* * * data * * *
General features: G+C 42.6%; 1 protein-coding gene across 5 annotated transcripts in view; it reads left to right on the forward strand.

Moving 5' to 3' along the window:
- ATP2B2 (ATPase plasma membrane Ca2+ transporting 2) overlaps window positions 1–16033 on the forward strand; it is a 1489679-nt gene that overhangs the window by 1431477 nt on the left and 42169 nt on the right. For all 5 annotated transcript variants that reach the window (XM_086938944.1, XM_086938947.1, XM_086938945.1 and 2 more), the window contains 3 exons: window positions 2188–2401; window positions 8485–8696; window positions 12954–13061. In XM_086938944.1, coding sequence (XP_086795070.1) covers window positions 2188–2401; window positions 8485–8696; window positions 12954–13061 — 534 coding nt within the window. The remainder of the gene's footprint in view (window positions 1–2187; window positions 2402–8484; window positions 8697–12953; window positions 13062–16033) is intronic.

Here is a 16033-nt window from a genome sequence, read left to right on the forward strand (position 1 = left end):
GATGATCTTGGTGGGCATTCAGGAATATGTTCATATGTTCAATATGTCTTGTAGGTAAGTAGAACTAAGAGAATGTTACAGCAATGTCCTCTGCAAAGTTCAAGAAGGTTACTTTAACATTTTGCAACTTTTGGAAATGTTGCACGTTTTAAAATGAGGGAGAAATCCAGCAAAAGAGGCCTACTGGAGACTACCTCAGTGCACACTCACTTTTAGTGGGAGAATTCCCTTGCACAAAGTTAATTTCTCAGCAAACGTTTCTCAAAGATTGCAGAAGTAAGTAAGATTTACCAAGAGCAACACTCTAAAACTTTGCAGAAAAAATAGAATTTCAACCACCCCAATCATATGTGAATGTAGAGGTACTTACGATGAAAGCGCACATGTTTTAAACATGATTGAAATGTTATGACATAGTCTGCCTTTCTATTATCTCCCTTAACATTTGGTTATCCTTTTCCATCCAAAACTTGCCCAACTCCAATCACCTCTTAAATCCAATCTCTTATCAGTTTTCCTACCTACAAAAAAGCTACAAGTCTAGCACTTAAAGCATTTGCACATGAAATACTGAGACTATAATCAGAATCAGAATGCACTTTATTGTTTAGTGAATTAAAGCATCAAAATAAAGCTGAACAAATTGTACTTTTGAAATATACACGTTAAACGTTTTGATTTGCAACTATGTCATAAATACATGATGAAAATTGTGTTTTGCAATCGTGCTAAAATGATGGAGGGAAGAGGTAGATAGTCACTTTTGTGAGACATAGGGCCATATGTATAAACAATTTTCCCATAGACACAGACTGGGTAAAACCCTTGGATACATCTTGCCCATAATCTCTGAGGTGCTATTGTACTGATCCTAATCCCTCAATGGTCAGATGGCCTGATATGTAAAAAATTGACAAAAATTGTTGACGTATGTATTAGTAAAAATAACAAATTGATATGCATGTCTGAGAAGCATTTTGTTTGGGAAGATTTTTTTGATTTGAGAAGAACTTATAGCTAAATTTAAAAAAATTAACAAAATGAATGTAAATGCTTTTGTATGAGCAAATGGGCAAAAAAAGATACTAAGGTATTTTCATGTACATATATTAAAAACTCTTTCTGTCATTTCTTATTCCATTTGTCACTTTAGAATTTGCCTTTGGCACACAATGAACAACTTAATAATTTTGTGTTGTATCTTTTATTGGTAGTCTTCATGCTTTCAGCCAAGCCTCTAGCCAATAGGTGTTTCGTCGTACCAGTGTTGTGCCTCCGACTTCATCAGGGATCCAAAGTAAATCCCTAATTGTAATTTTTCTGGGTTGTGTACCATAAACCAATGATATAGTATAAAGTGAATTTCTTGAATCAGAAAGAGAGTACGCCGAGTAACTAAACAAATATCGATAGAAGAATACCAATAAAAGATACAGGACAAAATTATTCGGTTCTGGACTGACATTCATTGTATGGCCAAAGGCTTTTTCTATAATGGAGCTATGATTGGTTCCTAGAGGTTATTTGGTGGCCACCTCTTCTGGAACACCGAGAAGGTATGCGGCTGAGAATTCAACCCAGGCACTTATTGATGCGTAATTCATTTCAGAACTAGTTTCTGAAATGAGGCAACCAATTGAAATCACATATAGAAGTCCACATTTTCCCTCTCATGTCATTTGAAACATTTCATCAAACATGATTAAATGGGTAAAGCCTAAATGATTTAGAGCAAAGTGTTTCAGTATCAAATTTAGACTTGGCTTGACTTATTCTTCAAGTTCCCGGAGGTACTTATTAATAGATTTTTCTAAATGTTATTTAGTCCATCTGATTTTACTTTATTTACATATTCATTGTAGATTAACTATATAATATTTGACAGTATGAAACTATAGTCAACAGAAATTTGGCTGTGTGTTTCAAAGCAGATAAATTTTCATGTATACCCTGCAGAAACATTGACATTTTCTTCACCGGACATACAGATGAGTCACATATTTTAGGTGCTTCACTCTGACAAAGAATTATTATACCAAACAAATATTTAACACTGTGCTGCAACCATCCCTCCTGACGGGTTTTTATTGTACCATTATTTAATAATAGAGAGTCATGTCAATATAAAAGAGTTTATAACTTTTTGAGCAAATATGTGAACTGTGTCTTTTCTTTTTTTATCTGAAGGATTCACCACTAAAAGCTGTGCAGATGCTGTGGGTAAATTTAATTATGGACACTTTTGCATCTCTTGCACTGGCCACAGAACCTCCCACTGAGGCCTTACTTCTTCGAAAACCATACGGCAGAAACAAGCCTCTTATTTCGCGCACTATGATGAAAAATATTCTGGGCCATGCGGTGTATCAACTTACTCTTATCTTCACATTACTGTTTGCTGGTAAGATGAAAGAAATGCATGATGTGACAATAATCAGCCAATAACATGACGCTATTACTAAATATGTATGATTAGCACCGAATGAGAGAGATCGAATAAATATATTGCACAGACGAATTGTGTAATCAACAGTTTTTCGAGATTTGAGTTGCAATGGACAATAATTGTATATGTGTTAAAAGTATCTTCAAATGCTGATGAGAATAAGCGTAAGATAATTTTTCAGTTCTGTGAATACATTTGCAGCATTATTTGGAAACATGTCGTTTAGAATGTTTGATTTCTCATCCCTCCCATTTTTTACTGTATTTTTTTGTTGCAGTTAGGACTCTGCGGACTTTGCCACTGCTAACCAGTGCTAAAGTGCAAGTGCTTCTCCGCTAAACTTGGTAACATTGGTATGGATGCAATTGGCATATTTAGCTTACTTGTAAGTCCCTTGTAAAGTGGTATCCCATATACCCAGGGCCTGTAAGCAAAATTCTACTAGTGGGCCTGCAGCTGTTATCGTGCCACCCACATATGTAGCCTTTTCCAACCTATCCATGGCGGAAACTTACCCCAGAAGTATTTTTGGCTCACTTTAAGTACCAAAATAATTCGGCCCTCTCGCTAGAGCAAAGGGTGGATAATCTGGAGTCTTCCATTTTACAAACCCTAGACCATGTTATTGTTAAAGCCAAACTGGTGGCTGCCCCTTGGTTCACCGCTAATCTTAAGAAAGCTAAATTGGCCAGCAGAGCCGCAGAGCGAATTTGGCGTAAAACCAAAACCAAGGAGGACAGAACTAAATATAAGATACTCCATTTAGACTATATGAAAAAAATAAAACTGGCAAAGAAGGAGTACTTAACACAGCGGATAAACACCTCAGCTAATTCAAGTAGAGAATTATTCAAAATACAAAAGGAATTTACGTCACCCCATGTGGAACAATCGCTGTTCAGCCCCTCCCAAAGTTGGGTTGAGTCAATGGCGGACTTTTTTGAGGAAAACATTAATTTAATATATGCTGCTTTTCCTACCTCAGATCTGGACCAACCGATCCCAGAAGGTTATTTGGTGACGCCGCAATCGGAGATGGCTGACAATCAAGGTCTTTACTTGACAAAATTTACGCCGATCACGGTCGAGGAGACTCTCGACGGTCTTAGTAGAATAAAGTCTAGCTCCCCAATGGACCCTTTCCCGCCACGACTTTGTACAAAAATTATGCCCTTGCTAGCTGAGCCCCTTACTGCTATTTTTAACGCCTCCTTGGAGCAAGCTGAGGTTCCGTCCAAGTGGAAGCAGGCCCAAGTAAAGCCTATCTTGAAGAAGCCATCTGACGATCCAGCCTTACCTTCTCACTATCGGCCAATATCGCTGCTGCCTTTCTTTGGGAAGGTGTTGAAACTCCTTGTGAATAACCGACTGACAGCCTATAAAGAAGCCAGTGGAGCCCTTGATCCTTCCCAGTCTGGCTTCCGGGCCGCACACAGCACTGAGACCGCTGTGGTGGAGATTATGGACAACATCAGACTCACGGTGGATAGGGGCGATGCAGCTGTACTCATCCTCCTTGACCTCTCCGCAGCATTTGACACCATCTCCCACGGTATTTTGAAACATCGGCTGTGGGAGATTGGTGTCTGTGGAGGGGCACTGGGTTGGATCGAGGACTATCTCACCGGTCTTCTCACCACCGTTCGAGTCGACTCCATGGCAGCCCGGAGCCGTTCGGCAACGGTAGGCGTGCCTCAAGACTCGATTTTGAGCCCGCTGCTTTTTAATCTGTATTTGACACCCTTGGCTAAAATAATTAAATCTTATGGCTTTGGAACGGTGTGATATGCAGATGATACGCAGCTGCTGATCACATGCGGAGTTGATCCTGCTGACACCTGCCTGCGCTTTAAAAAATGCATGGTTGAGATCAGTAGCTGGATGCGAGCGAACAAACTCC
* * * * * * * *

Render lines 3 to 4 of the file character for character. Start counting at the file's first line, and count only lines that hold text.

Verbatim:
- ATP2B2 (ATPase plasma membrane Ca2+ transporting 2) overlaps window positions 1–16033 on the forward strand; it is a 1489679-nt gene that overhangs the window by 1431477 nt on the left and 42169 nt on the right. For all 5 annotated transcript variants that reach the window (XM_086938944.1, XM_086938947.1, XM_086938945.1 and 2 more), the window contains 3 exons: window positions 2188–2401; window positions 8485–8696; window positions 12954–13061. In XM_086938944.1, coding sequence (XP_086795070.1) covers window positions 2188–2401; window positions 8485–8696; window positions 12954–13061 — 534 coding nt within the window. The remainder of the gene's footprint in view (window positions 1–2187; window positions 2402–8484; window positions 8697–12953; window positions 13062–16033) is intronic.

Here is a 16033-nt window from a genome sequence, read left to right on the forward strand (position 1 = left end):